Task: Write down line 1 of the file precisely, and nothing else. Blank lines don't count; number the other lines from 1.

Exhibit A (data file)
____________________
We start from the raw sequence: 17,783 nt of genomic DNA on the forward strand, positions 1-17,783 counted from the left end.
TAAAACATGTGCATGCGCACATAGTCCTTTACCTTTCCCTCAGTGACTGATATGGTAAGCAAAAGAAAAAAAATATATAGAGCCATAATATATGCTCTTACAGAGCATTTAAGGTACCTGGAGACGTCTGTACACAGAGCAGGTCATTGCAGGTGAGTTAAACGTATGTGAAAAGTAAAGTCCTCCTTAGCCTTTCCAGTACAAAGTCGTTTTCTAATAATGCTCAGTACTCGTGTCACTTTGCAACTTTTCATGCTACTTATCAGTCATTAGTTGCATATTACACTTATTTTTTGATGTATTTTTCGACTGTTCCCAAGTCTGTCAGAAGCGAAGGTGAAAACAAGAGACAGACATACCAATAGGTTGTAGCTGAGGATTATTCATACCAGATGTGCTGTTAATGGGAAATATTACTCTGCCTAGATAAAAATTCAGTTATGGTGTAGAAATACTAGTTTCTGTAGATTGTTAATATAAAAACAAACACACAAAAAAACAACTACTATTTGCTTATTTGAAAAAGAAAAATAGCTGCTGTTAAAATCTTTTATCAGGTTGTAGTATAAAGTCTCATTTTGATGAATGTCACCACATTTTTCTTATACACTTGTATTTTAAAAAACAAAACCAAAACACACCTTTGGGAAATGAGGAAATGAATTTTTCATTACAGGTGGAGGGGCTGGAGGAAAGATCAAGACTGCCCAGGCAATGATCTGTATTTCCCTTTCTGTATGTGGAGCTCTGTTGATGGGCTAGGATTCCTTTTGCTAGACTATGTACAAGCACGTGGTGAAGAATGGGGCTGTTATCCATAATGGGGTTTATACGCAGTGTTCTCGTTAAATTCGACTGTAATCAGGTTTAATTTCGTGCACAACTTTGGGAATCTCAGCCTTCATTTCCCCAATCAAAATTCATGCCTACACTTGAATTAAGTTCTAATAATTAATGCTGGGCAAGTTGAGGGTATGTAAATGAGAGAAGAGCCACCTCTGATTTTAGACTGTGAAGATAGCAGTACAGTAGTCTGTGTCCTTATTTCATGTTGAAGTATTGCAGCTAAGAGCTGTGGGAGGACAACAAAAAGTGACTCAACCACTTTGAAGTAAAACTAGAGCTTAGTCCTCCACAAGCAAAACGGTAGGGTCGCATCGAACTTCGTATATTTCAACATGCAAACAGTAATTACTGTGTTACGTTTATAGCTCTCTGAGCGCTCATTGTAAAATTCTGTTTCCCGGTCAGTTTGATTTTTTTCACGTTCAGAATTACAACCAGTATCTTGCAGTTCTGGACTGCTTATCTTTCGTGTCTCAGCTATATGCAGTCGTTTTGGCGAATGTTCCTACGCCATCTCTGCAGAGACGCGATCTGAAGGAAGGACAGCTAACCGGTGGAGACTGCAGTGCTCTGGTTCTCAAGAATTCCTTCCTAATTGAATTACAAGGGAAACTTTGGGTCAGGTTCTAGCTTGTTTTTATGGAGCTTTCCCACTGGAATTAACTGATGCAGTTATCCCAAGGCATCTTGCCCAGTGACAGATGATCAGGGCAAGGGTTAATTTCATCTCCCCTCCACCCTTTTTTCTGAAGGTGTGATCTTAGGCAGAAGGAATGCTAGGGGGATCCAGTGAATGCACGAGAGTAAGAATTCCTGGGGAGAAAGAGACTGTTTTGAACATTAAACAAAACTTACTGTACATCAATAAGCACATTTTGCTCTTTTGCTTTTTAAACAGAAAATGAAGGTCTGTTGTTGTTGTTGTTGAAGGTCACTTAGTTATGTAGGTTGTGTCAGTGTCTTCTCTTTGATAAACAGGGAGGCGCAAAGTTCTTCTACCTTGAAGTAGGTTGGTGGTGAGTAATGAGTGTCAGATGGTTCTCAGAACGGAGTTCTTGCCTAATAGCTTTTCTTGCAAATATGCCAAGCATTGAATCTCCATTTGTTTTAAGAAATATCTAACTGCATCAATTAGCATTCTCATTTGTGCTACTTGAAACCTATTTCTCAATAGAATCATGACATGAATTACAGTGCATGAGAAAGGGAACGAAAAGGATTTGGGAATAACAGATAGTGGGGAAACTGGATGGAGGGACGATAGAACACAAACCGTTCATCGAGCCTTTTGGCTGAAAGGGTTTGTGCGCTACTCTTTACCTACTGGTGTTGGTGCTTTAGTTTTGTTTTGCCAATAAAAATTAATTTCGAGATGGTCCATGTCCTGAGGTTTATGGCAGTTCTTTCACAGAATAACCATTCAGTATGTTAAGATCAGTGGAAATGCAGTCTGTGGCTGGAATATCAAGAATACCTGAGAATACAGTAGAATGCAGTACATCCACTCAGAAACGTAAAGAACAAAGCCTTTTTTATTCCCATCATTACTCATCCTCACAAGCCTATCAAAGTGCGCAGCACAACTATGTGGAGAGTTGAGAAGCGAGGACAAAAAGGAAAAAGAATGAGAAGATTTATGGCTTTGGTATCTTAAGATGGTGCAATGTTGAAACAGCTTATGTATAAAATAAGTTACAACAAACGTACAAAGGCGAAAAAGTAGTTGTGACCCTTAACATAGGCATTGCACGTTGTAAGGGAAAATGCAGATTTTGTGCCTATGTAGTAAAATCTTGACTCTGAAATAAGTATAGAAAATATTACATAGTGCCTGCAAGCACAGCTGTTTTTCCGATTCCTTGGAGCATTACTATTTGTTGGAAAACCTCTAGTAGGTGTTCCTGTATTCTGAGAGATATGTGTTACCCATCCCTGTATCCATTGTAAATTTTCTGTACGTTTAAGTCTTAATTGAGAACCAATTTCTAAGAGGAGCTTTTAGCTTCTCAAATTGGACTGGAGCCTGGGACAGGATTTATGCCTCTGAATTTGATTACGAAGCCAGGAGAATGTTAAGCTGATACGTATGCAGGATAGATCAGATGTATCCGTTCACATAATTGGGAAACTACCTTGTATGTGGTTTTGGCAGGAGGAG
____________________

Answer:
We start from the raw sequence: 17,783 nt of genomic DNA on the forward strand, positions 1-17,783 counted from the left end.